How to Wash a Down Comforter or Duvet
You have a down comforter that has been serving you well, and now it's in need of a good washing. So, now you want to know whether you can machine wash the comforter yourself at home or whether you should have it dry cleaned.
First, to answer that question, you'll need to find out what is recommended on the care label, if it hasn't been removed at some point. (If you're like me, I wouldn't have a clue what the label said. I always remove labels—they bother me when they show.) The manufacturer is knowledgeable about its products and will usually recommend dry cleaning if they feel the down or the cover will be harmed by machine washing. In that case, it is usually better to follow the manufacturer's recommendation and opt for dry cleaning.
You can still choose to machine wash, but if you do, just proceed with extra care. This guide will show you how.
Machine Washing a Down Comforter
Most down comforters can be machine washed. There are several considerations to keep in mind, however, that do not typically apply to most laundry items:
- When machine washed, down comforters, pillows, etc. should be treated the same way you would treat delicates or hand-washable items. Use a gentle laundry detergent, such as Woolite, to prevent stripping the oils in the down. Most laundry detergents are too harsh and can contribute to weakening the structure of the down.
- The size of most down comforters (even pillows) requires a larger washer and dryer capacity than most of us have at home. The bulk of the comforter will cause many home washer tubs to become off balance during the spin cycle, which will result in an awful racket and possibly the washer "walking" across the floor of the laundry area.
- Also, the agitating arm in most household washers can cause significant damage to the cover of the comforter. To prevent the possibility of ripping the cover—and having a washer full of feathers, to boot—it is best to wash the comforter in an extra-large capacity, front-loading washer. This kind of washer is designed without an agitating arm. While some of us own these, they are usually found at a laundromat.
- Wash the comforter on the gentle cycle.
- Rinse twice, taking the comforter out of the dryer in between rinse cycles and refolding it. This ensures that all the laundry detergent is removed from the cover.
- Wash your down comforters once a year at most. To keep them clean in between washings, cover them with duvet covers made of tightly woven material, and wash the duvet covers as often as needed.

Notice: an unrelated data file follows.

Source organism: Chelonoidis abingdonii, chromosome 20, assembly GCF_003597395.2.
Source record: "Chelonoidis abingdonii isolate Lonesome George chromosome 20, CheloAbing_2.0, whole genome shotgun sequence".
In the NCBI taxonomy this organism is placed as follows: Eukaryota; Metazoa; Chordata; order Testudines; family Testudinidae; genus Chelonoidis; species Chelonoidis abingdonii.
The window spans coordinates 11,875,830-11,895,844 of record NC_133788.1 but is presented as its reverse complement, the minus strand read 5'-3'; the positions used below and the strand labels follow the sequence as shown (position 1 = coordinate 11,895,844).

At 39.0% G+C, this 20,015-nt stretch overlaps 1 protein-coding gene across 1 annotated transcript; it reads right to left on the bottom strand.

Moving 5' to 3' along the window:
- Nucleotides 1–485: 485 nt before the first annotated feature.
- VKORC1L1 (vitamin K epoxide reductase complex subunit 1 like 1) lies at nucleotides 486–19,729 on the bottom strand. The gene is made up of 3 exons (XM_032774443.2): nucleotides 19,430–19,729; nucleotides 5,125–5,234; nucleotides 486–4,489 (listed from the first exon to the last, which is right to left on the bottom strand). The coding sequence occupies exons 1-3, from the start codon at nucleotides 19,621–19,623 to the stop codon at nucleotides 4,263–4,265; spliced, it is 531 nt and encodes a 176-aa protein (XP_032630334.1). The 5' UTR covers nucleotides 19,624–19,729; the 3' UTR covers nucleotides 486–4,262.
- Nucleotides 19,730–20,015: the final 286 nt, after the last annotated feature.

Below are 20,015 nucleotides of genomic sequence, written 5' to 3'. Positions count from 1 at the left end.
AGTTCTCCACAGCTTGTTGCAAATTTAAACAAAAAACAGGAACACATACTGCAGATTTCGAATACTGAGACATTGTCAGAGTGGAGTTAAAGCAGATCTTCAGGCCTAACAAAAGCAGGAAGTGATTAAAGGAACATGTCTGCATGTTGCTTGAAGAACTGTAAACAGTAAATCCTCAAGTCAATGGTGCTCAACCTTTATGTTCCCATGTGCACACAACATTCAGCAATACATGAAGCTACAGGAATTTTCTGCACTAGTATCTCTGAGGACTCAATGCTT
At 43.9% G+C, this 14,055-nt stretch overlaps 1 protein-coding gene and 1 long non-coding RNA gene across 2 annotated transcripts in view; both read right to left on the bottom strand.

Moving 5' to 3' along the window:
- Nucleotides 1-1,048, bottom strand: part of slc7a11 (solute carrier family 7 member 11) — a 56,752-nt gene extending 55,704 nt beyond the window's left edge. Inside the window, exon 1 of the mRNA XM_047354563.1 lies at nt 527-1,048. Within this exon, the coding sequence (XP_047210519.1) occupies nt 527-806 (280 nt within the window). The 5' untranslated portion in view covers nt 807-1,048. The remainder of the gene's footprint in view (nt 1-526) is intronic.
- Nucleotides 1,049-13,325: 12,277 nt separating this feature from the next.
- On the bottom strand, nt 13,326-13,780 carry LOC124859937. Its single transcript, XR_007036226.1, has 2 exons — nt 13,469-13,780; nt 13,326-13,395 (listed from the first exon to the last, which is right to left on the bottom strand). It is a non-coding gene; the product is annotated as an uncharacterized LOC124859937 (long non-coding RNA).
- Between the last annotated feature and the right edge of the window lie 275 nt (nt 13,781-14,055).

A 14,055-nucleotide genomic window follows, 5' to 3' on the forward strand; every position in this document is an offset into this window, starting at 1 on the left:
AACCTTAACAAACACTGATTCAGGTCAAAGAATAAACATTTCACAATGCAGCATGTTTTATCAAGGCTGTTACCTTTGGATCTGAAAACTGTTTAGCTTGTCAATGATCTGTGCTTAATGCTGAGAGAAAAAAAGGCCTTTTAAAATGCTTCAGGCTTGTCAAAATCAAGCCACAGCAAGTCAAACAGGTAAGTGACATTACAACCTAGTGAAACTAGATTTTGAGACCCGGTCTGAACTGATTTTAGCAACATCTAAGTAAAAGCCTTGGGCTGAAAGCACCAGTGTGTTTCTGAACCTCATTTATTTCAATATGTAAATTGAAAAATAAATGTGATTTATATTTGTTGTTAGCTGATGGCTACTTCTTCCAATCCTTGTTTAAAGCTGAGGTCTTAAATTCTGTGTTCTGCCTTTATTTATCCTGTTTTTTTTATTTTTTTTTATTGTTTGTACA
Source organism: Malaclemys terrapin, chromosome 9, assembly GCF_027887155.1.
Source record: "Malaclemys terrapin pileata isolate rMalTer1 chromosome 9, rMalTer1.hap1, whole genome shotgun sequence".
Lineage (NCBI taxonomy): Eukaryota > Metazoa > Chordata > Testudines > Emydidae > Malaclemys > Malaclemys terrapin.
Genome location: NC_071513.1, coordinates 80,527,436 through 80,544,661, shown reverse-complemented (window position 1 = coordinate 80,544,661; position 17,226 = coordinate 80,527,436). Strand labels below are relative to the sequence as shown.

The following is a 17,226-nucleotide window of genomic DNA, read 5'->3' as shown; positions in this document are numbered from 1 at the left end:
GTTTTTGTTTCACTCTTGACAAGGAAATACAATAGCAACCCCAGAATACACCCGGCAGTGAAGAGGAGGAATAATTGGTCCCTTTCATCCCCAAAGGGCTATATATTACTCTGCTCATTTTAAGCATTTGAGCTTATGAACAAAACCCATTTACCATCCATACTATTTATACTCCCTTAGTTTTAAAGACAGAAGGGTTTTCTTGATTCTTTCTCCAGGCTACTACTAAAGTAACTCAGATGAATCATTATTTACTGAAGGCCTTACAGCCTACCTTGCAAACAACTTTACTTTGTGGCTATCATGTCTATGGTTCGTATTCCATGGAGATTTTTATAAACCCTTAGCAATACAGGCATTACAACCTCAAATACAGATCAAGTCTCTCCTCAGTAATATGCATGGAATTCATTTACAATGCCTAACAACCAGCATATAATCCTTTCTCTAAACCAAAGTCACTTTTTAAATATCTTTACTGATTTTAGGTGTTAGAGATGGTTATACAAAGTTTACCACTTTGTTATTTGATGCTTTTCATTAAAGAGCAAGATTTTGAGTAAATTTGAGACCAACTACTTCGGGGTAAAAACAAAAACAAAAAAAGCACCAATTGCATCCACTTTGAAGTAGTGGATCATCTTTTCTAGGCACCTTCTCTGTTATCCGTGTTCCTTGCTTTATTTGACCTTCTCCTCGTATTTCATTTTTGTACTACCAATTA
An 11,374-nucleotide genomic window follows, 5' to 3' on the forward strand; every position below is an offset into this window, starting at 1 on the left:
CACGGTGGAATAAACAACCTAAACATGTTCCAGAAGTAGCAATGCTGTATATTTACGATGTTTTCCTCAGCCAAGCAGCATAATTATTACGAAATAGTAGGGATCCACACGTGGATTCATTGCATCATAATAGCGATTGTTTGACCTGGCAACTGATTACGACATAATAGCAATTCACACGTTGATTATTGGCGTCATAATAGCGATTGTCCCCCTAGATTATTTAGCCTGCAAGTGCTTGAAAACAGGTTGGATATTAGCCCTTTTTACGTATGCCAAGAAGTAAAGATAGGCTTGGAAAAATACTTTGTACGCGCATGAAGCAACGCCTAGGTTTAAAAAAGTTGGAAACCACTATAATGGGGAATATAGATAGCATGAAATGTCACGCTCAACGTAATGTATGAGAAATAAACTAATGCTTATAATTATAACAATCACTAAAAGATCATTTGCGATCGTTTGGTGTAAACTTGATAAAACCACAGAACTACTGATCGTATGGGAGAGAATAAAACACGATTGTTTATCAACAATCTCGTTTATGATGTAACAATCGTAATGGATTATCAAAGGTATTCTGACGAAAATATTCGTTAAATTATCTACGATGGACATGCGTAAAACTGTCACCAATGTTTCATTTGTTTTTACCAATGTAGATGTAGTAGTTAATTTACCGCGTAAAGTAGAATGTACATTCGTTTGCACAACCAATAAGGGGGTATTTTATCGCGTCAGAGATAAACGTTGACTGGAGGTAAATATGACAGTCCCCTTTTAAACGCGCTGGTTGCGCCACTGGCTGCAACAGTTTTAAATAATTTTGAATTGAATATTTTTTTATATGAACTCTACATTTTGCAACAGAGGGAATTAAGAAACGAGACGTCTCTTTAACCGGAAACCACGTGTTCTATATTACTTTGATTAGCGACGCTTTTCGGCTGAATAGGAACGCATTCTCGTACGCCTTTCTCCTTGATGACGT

Down Comforters With Kids or Allergies
There are a couple of other considerations worth mentioning that will affect many of us, particularly those with children and/or allergies:
- If you have children who use down comforters in your home, it is a good idea to protect your investment from all kinds of accidents by purchasing a waterproof comforter/duvet cover. The Bedwetting Store sells these items for around $60–$110, depending on whether you choose the fitted or zippered model.
- Allergy sufferers who enjoy their down comforters may also benefit from covers designed to protect from dust mites and other allergens. Achoo Allergy & Air Products sells these items for $60–$140, depending on the material used and warranty period—anywhere from three years to a lifetime. And Allergy Be Gone sells the Pristine line of comforter covers for $60–$170.
Drying a Down Comforter
- Dry the comforter in an extra-large capacity dryer on the lowest temperature setting possible. This will take two or three hours, but you want to make certain that the down is completely dry, to prevent mold growth. Added benefit: Your bedroom will not smell like wet poultry.
- Add two tennis balls to the dryer to fluff the down as it dries. Our goal is to avoid the down "bunching" and settling in odd patterns.
- Take the comforter out several times during the drying process and turn or fold it differently. Again, this helps ensure even drying/fluffing of the feathers and prevents bunching.
- If there is any dampness left at all, lay the comforter out in the sun on a sunny day so that the air can circulate on all sides. This is better done during spring or summer, when the temperature is nice and there is a good breeze.
This content is accurate and true to the best of the author’s knowledge and is not meant to substitute for formal and individualized advice from a qualified professional.